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We all know about the proverb "Third time's a charm", or " Third time lucky". We use it everyday in our day to day lives. I just realized that my own language has a similar proverb: "দানে দানে তিন দান" . It doesn't say that third time's a charm or lucky, but it can be inferred from the proverb that there is something special about third time. Russian languange also has a similar thing, which basically means, "God loves trinity". So I'm just wondering, what's so special about three?

  • Pretty sure you'd have to go into theorizing about Proto-Indo-European culture's presumable fight/pray/work breakdown and reconstructions of their religion if you're going to reach as far afield as India and Russia. Just within English borders, the Welsh Triads show a focus on three being 'comprehensive' likely going back into prehistory. – lly Jul 20 '18 at 4:19
  • Obviously, at a mundane level, your third attempt on a simple task is frequently going to be as good a correction of your initial mistakes as you can manage without a great deal more effort. – lly Jul 20 '18 at 4:23
  • Welcome to ELU. Obviously, this is not about the English language and its usage. There's Hinduism SE; there are other related sites, maybe even numerology. This question better be asked in one of those sites. Good Luck. – Kris Jul 20 '18 at 5:59
  • "Three is an important number for many cultures (groups of people living together)." (Wikipedia); More on Britannica: britannica.com/topic/number-symbolism#ref849758 – Kris Jul 20 '18 at 6:05
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Note: This answer focuses on the question that the poster asks in the title line of the question: "What's the origin of the proverb 'Third time's a charm'?" It does not attempt to identify the source—in language or elsewhere—of the notion that the number three is "so special."


Martin Manser, The Facts on File Dictionary of Proverbs (2002) has this entry for the expression:

the third time is the charm According to popular superstition, success will come at the third attempt: After two aborted missions, N.A.S.A. is hoping that the third time is the charm. The proverb was first recorded in 1721 (James Kelly, Scottish Proverbs), but the sentiment it expresses is of earlier origin.

Variants of this proverb: third time lucky; the third time pays for all.

Proverbs expressing similar meaning: if at first you don't succeed, try, try again; there's luck in odd numbers.

Interestingly, the expression "third is a charm" shows up in John Kelly, The Scottish Proverbs Collected, Explain'd and Made Intelligible to the English (1721) twice—first as a gloss on a related proverb:

  1. All things thrive at thrice.

An Encouragement to those who have miscarried in their Attempts once and again, to try the third time. They will say the third's a Charm, or there are three things of all things.

and later as its own entry:

  1. The third is a Charm.

Spoken to encourage those who have attempted a thing once and again to try a third time. They will say also,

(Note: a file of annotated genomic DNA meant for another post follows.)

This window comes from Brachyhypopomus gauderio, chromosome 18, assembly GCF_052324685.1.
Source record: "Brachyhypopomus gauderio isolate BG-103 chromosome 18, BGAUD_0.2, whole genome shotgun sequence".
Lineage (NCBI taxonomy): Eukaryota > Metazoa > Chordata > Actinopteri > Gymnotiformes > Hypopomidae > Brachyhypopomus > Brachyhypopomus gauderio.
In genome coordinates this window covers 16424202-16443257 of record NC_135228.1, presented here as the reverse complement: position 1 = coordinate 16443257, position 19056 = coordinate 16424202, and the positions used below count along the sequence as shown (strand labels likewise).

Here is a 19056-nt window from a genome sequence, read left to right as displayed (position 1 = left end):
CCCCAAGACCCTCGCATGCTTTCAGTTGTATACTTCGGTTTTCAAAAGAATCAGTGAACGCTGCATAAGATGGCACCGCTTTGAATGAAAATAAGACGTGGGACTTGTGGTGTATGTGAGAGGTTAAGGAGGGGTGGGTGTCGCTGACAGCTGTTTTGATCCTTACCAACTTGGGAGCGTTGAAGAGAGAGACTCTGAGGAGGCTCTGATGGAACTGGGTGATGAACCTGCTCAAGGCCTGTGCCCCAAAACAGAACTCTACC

1. There is three things of all things.

According to G.L. Apperson, The Wordsworth Dictionary of Proverbs (1929), "the third time pays for all" dates to no later than 1575:

Third time pays for all, The. 1575: Higgins, Mirr[or] for Magis[trates], P1. I.: "Q. Elstride," st. 23, Which I haue prou'd, therefore the sequel vewe,The third pays home, this prouerbe is so true.

So "third time pays for all" may actually be older (in English) than "third time is the charm." In any event, there are numerous instances going back to the Bible in which something is attempted twice unsuccessfully but then on the third try yields success; and it would hardly be a stretch for people to consider the third attempt itself to be blessed with a kind of good luck charm.

As Kelly's Scottish proverbs indicate, a lot of folk faith resides in the number three, so it makes sense that proverbs extolling the virtue of trying a third time exist in multiple forms in English.

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    The Q is about "What's special about the number three?" though. – Kris Jul 20 '18 at 6:00
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    @Kris: Perhaps I should edit my answer to note that I am mainly addressing the question asked in the title field ("What's the origin of the proverb 'Third time's a charm'?"). That question—unlike the question "Why three?"—invites an answer that can be documented and is not primarily opinion-based. – Sven Yargs Jul 20 '18 at 6:07
  • I did note the difference between the title and summarizing question at the end of the post. And that this does partly answer the question. – Kris Jul 20 '18 at 6:11
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    @Kris: I have added a warning to the beginning of my answer regarding the focus (and incompleteness) of the answer. – Sven Yargs Jul 20 '18 at 6:14
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    @RaceYouAnytime: Please feel free to submit this instance to OED if you like. I am surprised that its earliest recorded instance of the expression is from 1830. – Sven Yargs Jul 20 '18 at 16:03

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